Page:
The Castle Doctrine
by Robert A. Waters
October 21, 2010 at 8:00 a.m.
Midwest City, Oklahoma Police Dispatcher: “911. What is your emergency?”
Caller: “I just shot an intruder and one got away inside my home.”
Dispatcher: “Did they have any guns?”
Caller: “I don’t know. They kicked in my door.”
The caller is thirty-one-year-old Amanda Walworth. Breathless, hyperventilating, she tells the dispatcher that one intruder is lying on the floor in her living room. “I think he’s dead,” she said.
A police report described the break-in and its aftermath: “Amanda Walworth was asleep in her bedroom when she was awakened by a sound in her house that she thought was an earthquake. Her two children, 2 and 3, were also asleep in their rooms. She then heard a second crash[ing] sound and immediately thought someone was breaking into her house.
“[Walworth] retrieved a handgun from the nightstand by her bed. She opened her bedroom door so she could see down the hallway. She observed light coming from the kitchen door which had been forced open. Knowing her children's rooms were between her and the suspects she walked down the hallway where she observed two male suspects in the living room. Amanda feared for her and her children's safety and began to fire the weapon at both subjects.”
During the barrage of gunshots, one intruder fell. The second raced through the front door and out toward the street.
A shaken Walworth then called 911.
Shortly after police arrived, a second 911 call came in. Someone has been shot in a drive-by shooting, the caller stated. Responding officers found Dewayne Edward Kemp, 15, bleeding from a bullet wound to the stomach. He was transported to the hospital where he underwent surgery.
It didn’t take long for DeAungelo Q. Johnson, 17, the man who’d called 911, to admit that he, Kemp, and Marquis Lee Patterson, 15, had planned to burglarize the Walworth house. Their objective, Johnson said, was to steal a big-screen television set.
Kemp and Patterson entered the home while Johnson acted as a lookout. Soon Johnson heard gunshots and saw Kemp running from the home.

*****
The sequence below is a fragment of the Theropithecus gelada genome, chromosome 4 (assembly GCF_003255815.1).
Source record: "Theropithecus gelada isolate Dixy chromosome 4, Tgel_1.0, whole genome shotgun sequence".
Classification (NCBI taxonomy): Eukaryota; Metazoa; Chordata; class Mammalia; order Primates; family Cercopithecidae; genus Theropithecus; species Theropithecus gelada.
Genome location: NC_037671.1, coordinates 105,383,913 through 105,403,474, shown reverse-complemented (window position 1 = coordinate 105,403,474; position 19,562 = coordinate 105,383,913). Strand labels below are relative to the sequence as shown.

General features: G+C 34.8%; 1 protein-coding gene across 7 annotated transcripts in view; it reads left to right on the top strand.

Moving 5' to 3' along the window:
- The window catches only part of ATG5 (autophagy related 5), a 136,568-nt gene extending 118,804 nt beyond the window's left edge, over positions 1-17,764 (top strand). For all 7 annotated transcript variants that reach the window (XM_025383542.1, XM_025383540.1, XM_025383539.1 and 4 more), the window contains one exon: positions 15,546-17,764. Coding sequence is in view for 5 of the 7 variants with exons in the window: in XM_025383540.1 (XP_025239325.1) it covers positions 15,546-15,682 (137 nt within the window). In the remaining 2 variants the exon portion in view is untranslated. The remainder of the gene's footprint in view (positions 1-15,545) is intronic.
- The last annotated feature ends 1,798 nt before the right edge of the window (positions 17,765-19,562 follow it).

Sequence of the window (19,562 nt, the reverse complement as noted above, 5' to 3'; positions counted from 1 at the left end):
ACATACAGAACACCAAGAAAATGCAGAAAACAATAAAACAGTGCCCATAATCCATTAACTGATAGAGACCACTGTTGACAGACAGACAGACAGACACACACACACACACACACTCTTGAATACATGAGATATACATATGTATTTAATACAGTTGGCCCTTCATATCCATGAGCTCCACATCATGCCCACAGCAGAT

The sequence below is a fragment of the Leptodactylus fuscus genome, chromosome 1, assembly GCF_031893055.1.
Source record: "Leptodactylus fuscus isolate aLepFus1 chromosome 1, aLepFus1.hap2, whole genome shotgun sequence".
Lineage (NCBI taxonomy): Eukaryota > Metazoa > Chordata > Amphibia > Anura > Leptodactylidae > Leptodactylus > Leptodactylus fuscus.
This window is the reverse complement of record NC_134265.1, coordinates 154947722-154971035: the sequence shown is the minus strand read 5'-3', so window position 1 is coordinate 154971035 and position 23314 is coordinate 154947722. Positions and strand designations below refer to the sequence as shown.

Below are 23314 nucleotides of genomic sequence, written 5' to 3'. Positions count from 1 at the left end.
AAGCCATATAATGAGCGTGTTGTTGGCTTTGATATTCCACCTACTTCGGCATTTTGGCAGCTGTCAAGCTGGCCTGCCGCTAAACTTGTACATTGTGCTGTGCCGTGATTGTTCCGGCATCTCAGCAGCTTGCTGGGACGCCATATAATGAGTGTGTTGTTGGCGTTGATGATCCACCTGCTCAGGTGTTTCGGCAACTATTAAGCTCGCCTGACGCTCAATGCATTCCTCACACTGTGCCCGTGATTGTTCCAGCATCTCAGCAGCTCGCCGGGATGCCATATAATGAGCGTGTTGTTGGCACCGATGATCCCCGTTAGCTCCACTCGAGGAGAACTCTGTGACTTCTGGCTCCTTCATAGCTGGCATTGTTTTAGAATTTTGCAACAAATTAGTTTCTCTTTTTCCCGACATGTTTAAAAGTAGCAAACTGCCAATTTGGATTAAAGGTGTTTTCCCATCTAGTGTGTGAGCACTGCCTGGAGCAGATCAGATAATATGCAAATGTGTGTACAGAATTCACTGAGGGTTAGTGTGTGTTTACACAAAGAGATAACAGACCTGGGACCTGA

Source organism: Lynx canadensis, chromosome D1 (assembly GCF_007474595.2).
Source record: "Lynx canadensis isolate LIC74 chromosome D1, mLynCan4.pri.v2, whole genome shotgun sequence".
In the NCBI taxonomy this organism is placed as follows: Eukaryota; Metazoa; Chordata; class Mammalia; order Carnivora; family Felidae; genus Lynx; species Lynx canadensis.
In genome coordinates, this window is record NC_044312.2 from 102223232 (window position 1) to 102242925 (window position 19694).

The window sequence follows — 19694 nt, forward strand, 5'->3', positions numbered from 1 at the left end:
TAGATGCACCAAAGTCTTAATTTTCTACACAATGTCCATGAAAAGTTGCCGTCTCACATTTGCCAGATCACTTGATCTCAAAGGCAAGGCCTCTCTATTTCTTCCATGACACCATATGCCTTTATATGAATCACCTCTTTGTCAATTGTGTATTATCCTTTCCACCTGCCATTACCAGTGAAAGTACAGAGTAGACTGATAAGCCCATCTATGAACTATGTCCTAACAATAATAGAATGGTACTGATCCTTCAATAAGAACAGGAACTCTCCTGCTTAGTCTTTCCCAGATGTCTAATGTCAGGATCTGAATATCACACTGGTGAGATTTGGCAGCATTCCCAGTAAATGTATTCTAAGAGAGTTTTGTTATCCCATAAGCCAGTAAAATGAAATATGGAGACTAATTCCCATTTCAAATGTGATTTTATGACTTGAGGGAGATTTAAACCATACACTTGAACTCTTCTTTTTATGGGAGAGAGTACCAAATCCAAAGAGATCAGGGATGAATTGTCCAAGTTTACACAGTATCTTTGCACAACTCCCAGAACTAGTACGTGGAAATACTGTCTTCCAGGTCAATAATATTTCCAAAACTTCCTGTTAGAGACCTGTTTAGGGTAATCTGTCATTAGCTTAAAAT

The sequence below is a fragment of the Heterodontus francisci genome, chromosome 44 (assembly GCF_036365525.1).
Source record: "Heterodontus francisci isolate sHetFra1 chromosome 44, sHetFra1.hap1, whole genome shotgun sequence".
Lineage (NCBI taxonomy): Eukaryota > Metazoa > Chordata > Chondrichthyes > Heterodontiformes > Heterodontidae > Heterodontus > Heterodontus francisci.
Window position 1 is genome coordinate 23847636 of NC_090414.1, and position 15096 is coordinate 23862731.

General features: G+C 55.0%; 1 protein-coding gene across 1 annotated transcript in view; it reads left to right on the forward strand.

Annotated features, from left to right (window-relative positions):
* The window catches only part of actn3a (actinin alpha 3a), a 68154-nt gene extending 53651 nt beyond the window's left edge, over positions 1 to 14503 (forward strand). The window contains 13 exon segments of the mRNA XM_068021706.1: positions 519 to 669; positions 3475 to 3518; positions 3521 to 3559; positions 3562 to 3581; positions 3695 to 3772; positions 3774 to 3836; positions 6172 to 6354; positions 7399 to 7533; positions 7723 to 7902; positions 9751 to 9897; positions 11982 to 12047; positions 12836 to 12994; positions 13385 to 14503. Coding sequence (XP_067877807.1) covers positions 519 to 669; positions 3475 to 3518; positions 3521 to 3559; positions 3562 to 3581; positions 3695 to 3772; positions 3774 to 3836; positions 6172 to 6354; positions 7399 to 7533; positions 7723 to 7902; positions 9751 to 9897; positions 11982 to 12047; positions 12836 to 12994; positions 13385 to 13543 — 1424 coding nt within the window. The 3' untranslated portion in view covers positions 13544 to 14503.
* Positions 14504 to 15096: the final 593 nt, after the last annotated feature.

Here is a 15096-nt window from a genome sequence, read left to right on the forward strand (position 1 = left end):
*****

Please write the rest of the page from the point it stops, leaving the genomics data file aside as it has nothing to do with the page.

Patterson died at the scene.
Kemp and Johnson were charged with first degree murder and burglary in the first degree. (In Oklahoma, all perpetrators involved in a felony can be charged with murder if a death results during the commission of that crime.) If convicted, they face long prison sentences.
In the 911 call, Walworth gave her reasons for shooting the invaders of her home. "I fired three or four shots,” she said. "[The intruders] scared me. I was just trying to get them out of my house. I didn't want them to hurt me or my kids.”
Oklahoma County District Attorney David Prater investigated the case and ruled that Walworth would not be charged with any crime. “The resident’s actions in defending her home and children were not only entirely lawful,” he said, “but necessary to protect her family. She and her family had been burglarized on at least two prior occasions and, during one of those prior incidents, she and her husband were at home when the break-in occurred.”
Oklahoma has a law which allows a victim to use deadly force against an intruder inside his or her home. In many states, it's called the "Castle Doctrine."
"Although I regret the loss of life and the lasting impact an incident like this has on the families of all concerned," said Prater, "the citizens of Oklahoma County have a right to defend themselves in their homes and I will aggressively protect that right."